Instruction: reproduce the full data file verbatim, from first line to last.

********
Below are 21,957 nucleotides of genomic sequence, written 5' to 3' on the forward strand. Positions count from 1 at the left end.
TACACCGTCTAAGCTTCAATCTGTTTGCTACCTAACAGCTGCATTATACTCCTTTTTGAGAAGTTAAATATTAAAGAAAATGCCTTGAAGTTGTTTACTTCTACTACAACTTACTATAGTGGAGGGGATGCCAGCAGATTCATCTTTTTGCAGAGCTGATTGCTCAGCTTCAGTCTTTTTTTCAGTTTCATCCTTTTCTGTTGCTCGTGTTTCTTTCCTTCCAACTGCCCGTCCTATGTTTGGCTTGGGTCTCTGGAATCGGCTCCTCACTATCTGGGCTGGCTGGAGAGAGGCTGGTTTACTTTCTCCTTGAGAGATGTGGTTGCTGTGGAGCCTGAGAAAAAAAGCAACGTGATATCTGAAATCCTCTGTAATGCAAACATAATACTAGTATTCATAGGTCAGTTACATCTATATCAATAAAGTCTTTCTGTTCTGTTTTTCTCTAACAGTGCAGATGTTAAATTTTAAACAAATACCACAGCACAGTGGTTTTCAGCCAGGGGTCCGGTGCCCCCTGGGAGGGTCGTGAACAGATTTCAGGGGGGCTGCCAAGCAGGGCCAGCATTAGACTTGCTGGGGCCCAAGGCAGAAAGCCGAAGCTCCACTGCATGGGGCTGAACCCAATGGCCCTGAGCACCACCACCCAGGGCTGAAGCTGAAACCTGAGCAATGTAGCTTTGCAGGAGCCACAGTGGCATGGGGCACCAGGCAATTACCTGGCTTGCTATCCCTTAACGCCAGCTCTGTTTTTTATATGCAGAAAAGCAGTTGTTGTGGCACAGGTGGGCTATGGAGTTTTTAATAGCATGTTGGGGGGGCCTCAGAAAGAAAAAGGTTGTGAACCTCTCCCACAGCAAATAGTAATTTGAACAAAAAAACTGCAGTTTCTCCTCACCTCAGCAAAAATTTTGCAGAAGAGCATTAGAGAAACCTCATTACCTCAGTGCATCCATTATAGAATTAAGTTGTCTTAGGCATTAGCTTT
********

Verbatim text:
Below are 21,957 nucleotides of genomic sequence, written 5' to 3' on the forward strand. Positions count from 1 at the left end.
TACACCGTCTAAGCTTCAATCTGTTTGCTACCTAACAGCTGCATTATACTCCTTTTTGAGAAGTTAAATATTAAAGAAAATGCCTTGAAGTTGTTTACTTCTACTACAACTTACTATAGTGGAGGGGATGCCAGCAGATTCATCTTTTTGCAGAGCTGATTGCTCAGCTTCAGTCTTTTTTTCAGTTTCATCCTTTTCTGTTGCTCGTGTTTCTTTCCTTCCAACTGCCCGTCCTATGTTTGGCTTGGGTCTCTGGAATCGGCTCCTCACTATCTGGGCTGGCTGGAGAGAGGCTGGTTTACTTTCTCCTTGAGAGATGTGGTTGCTGTGGAGCCTGAGAAAAAAAGCAACGTGATATCTGAAATCCTCTGTAATGCAAACATAATACTAGTATTCATAGGTCAGTTACATCTATATCAATAAAGTCTTTCTGTTCTGTTTTTCTCTAACAGTGCAGATGTTAAATTTTAAACAAATACCACAGCACAGTGGTTTTCAGCCAGGGGTCCGGTGCCCCCTGGGAGGGTCGTGAACAGATTTCAGGGGGGCTGCCAAGCAGGGCCAGCATTAGACTTGCTGGGGCCCAAGGCAGAAAGCCGAAGCTCCACTGCATGGGGCTGAACCCAATGGCCCTGAGCACCACCACCCAGGGCTGAAGCTGAAACCTGAGCAATGTAGCTTTGCAGGAGCCACAGTGGCATGGGGCACCAGGCAATTACCTGGCTTGCTATCCCTTAACGCCAGCTCTGTTTTTTATATGCAGAAAAGCAGTTGTTGTGGCACAGGTGGGCTATGGAGTTTTTAATAGCATGTTGGGGGGGCCTCAGAAAGAAAAAGGTTGTGAACCTCTCCCACAGCAAATAGTAATTTGAACAAAAAAACTGCAGTTTCTCCTCACCTCAGCAAAAATTTTGCAGAAGAGCATTAGAGAAACCTCATTACCTCAGTGCATCCATTATAGAATTAAGTTGTCTTAGGCATTAGCTTT